WEB112 » The Anatomy of Setting Type

Columns & Measures

Type in print is usually set in a column and the width of that column is called its measure. The overall line length of a line of type may or may not reach out to the full width of the column’s measure, so these terms are not synonymous:


The Complete Manual of Typography – fig. 9.1, p. 116

See Also: Readability – An Arc90 Lab Experiment

Defining a page’s number of columns and the gutter’s width between them is called a page grid:


The Complete Manual of Typography – fig. 9.13, p. 129

See Also: Grids: an invisible foundation | Ideabook

Optimal line lengths often defined the typeface’s point size meaning that, it is optimal to have about 50-70 characters per line. So, you need to use the appropriate point size of type to achieve this balance:

Leading & Spaces

Leading is the distance of points from the baseline of one line of type to the baseline of the next line of type:


The Complete Manual of Typography – Fig. 9.3, p. 121

The name leading comes from the days of movable type when you literally needed to add lead to increase the distance between lines. Some word processing programs may refer to this as line spacing to avoid lead poisoning.

  • Solid-Leading: is to say that the leading equals the point size of that type: “twelve on twelve”
  • Negative-Leading: is to say that the leading is less than the point size of that type: “twelve on ten”
  • Auto-Leading: which is roughly 1.2 times the value of the point size of its type—never leave your leading set to “auto”

When using headlines and/or sub-headings that are a different type size than your body copy, it is typical to use “space-before” and “space-after” in the style definition for “headline:”


The Complete Manual of Typography – fig. 9.7, p. 124

Hyphenation & Justification

Justification is the process of filling lines of a given measure with type. Every line of type is justified either left, right, centered (with the remaining space filled out to the edge of the margins) or forced  (where the space is distributed between the words on the line of text to push the text out to both left and right margins).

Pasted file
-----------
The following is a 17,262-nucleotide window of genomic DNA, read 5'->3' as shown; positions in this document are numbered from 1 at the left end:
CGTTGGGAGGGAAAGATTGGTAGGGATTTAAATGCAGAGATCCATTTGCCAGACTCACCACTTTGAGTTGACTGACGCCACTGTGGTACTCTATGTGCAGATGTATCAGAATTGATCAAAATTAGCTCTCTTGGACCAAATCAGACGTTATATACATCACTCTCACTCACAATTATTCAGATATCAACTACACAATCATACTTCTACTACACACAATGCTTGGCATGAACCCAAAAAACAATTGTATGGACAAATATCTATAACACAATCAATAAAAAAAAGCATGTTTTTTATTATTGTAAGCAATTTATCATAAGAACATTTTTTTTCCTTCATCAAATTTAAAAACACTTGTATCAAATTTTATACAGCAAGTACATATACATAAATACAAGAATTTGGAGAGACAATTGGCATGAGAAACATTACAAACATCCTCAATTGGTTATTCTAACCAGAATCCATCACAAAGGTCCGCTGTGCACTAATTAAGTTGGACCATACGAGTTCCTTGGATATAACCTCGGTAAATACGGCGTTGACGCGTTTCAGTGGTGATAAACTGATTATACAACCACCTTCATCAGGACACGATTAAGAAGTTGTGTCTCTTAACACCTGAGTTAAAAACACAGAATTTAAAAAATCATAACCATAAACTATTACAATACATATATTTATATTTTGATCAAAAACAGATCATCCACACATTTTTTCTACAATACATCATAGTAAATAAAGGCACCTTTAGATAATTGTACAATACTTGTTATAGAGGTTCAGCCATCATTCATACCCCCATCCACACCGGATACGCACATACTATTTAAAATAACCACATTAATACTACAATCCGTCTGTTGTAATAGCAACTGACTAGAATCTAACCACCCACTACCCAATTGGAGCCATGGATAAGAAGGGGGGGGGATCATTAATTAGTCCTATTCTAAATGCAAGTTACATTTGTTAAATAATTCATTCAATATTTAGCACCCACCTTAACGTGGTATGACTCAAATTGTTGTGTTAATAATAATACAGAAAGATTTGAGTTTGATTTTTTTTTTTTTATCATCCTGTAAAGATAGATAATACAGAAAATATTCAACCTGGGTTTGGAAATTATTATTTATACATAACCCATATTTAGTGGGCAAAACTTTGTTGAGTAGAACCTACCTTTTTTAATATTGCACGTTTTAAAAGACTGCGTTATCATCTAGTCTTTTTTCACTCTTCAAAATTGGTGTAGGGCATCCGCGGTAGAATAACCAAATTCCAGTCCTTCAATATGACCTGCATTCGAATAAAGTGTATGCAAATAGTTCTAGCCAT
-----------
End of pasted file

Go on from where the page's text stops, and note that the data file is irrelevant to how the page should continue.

Hyphenation is the means of allowing words to be broken into fragments to better fill out the line of type to look appropriate:


The Complete Manual of Typography – fig. 10.2, p. 135

You can set Hyphenation & Justification within the text editing or layout program for how you would like it to act: with or without hyphenation and justified either left (ragged-right), right, center or forced.

Word & Letter Space

In theory, when your measures or columns are wide enough, just about any type setting or word processing will be able to create evenly-spaced words (and good color) over the entire page, versus narrowly spaced measures and columns.

Allowing word spaces and hyphenation to be flexible by your program will allow for a tighter rag. This is easier to read in narrow measures and columns:


The Complete Manual of Typography – fig. 10.12, p. 145

Overly tightly spaced words lend for poor readability much more than nice loosely spaced words:


The Complete Manual of Typography – fig. 10.13, p. 146

Kerning & Tracking

Kerning and tracking adjustments are calibrated in the same units, usually thousandths of an em, but are actually quite different. Kerning targets and adjusts the spaces between specific letter pairs:


The Complete Manual of Typography – fig. 11.4, p. 168

Kerning is done automatically in most cases due to the built in kerning tables of the given font being used. However, not all fonts have kerning tables so kerning must be done by hand.

Tracking targets and adjusts the spacing between letters over the whole line of type and is frequently used to tighten or loosen the overall letter/word spacing of that line of text.

This portion of the Premium Design Works website is written by Mike Sinkula for the Web Design & Development students at Seattle Central College and the Human Centered Design & Engineering students at the University of Washington.


  1. Anthony Vincent says:

    .. just discovered this useful typesetting testing tool.


  2. Trevor says:

    12 tips and tools for making your web site typography better. Many good guides and tools to help with CSS. Check it out!



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